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For Many In Kentucky, A Sick Day Means No Pay

Erica Peterson

The best advice health officials have amidst coronavirus fears: wash your hands, don’t touch your face and stay home if you’re sick. 

But for many Kentuckians, that last option is not feasible. 

Kentucky is in a region that has the least access to paid sick leave, according to the Kentucky Center for Economic Policy. About 40% of private sector workers in Kentucky, Tennessee, Alabama and Mississippi don’t have paid sick leave, the report found.  

He pointed to childcare workers, home health aides, nursing home workers and restaurant and retail workers as some of the people most affected. 

“Those are the jobs that often don’t have paid sick leave, but yet are constantly interacting with the public,” he said. “We’re putting ourselves at great risk by the fact that we have so many people in those positions and in those situations who just don’t have the opportunity to take a day off.”

Twelve states and Washington, D.C. currently require employers to provide paid sick leave. Kentucky does not. 

“We’re really in a vulnerable situation… because we haven’t taken those actions,” said Jason Bailey, the executive director of the Kentucky Center for Economic Policy. “In the short term, there needs to be some immediate action to allow people to take paid sick days. And then longer term, one of the ways we prepare is to have these laws in place.”

State Sen. Morgan McGarvey has proposed a bill that would require Kentucky employers to provide paid sick leave. Employees would be entitled to eight hours of paid sick leave after 120 hours of work, and then accrue 1.5 hours for every 30 hours worked.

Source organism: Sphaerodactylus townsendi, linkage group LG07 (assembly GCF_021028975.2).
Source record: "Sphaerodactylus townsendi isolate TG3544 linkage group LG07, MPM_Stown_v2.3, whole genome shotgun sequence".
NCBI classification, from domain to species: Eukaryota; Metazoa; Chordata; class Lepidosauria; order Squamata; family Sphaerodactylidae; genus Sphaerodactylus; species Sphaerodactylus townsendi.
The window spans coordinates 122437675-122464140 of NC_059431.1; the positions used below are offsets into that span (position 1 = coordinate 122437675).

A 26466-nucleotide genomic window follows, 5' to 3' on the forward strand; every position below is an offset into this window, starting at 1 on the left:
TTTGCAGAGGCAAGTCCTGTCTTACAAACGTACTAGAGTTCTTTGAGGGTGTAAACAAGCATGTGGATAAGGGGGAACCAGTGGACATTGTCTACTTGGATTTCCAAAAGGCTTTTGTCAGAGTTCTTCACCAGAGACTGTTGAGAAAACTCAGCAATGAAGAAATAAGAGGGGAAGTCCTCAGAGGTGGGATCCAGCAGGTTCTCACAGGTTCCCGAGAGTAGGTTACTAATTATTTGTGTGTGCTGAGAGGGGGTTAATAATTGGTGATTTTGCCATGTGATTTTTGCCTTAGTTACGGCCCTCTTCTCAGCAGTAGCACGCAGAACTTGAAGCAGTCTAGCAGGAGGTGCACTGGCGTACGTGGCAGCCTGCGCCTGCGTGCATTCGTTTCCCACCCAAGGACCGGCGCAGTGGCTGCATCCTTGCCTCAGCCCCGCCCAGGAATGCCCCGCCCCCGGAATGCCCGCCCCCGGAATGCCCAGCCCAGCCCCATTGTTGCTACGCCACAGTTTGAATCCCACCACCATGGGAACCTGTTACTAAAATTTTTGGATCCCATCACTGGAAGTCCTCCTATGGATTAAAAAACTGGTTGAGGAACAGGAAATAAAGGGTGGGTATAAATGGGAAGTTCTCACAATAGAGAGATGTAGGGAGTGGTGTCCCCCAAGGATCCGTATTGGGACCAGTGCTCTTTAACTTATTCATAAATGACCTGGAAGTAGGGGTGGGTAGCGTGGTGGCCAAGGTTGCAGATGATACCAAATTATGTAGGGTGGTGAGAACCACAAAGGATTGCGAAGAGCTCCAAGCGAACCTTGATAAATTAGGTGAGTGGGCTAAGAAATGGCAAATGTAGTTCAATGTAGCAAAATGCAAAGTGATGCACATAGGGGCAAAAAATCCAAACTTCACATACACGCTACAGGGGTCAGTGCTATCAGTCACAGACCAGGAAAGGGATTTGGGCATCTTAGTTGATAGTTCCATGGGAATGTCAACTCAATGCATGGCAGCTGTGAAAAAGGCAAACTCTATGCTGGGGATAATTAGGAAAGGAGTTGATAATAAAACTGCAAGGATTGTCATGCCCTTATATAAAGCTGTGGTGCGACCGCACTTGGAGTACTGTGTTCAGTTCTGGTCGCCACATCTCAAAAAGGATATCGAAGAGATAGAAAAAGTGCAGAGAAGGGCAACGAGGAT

McGarvey, a Louisville Democrat, said he thinks this would be an important step even if we weren’t facing coronavirus. But he said the expanding epidemic may lay bare how important these sort of protections are. 

“The government is telling people to stay at home,” said McGarvey. “But if there’s no paid sick leave, then if someone stays at home, they might risk losing their home if they can’t make the rent payment at the end of the month.” 

The bill faces an uphill battle in the Republican-led state house, which, in 2017, passed legislation that squashed efforts by local governments to pass ordinances requiring paid sick leave. 

That bill prohibited local governments from setting their own requirements for employers to provide “a certain wage or fringe benefit other than as determined by the employer,” effectively banning cities or counties from setting their own minimum wage or sick leave requirements. 

Kentucky Restaurant Association President Stacy Roof said she’s only heard from a few restaurants concerned about coronavirus. Her advice is simple: encourage employees to stay home if they’re sick and report symptoms if they have them. 

She said KRA’s members ensure that employees “have reasonable assurance that they aren’t going to be in trouble if they’re sick and have to be at home.” 

But, she acknowledged, the employee often needs the pay and is hesitant to call out sick in any hourly position. 

“So it’s not necessarily that the employer doesn’t respect or accommodate that, it’s that [the employee] doesn’t necessarily report it,” Roof said. “They don’t want to lose their wage.” 

But still, she said, paid sick leave should be up to each individual business. 

“They know their business model,” she said, “and what works for them.” 

Several national corporations have changed their sick leave policies in light of coronavirus, including grocery store chain Trader Joe’s. Darden Restaurants Inc., which operates Olive Garden, Longhorn Steakhouse and other restaurants, is now giving all hourly workers paid sick leave. 

A spokesperson told Bloomberg that the policy change was already underway, but the company sped up the process in light of fears about coronavirus and COVID-19. 

Louisville is home to several national fast food corporations, including Yum! Brands, Texas Roadhouse, Papa Johns and Long John Silver’s, as well as gas station chain Thorntons. 

KyCIR reached out to all five, as well as Manna Inc., a local franchisee company with almost 300 restaurants in several states. 

None responded to request for comment on their coronavirus plans. 

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